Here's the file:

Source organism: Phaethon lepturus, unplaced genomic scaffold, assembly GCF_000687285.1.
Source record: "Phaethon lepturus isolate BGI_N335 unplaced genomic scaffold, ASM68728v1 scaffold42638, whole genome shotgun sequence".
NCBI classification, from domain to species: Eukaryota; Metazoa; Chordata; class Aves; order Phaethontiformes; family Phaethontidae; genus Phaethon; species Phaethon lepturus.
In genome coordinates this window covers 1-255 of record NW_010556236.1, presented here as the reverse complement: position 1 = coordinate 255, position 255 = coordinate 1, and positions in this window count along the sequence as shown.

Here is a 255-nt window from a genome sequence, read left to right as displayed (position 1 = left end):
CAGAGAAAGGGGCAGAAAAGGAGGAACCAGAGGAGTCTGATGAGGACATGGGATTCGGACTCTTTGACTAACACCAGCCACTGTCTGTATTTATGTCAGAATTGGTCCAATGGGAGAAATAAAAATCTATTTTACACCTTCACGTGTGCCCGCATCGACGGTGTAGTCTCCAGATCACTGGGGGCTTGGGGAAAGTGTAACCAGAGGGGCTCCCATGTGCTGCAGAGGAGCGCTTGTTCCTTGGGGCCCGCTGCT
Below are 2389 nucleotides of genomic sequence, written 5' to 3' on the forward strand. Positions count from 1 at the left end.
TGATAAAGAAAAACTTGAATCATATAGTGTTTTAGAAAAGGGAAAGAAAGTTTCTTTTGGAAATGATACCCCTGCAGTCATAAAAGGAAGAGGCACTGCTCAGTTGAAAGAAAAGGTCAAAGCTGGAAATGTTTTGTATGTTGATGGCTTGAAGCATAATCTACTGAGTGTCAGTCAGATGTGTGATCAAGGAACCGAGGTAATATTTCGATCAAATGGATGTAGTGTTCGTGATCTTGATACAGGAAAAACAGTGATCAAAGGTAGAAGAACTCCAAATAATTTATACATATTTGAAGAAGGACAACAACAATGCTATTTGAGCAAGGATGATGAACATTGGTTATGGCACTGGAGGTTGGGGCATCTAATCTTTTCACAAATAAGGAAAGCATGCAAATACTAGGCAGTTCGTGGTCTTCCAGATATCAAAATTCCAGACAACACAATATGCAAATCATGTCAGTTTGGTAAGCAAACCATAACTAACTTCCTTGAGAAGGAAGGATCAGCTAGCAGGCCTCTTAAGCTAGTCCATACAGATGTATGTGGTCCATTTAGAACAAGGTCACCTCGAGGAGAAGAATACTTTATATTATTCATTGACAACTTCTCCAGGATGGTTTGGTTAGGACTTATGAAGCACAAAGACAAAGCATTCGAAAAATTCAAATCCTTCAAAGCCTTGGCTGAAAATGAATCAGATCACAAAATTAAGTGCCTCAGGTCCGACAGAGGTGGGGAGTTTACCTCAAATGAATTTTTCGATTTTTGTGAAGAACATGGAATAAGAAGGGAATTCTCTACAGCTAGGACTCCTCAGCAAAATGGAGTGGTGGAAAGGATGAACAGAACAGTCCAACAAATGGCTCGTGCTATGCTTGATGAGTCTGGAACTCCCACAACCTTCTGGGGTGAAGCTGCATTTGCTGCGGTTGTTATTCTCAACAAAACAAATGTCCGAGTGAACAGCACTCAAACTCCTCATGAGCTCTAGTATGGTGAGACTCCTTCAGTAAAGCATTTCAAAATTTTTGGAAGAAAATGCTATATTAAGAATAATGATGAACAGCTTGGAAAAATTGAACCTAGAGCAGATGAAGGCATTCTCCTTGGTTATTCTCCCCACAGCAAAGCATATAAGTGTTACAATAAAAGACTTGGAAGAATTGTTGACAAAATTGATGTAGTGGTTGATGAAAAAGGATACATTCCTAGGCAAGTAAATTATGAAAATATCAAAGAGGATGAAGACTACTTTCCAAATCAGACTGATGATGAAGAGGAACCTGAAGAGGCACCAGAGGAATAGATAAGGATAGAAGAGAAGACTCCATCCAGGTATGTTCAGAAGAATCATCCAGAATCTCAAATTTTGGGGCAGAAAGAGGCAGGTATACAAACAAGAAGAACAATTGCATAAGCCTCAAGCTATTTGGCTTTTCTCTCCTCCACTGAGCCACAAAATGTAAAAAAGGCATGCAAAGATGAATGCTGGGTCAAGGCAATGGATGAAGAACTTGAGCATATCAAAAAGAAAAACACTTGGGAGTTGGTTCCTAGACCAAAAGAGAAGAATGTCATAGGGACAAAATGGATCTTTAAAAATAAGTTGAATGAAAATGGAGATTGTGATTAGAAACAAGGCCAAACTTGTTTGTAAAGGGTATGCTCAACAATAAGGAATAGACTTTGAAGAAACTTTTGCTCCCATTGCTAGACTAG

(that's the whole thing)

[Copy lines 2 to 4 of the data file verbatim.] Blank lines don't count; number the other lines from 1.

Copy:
Source record: "Phaethon lepturus isolate BGI_N335 unplaced genomic scaffold, ASM68728v1 scaffold42638, whole genome shotgun sequence".
NCBI classification, from domain to species: Eukaryota; Metazoa; Chordata; class Aves; order Phaethontiformes; family Phaethontidae; genus Phaethon; species Phaethon lepturus.
In genome coordinates this window covers 1-255 of record NW_010556236.1, presented here as the reverse complement: position 1 = coordinate 255, position 255 = coordinate 1, and positions in this window count along the sequence as shown.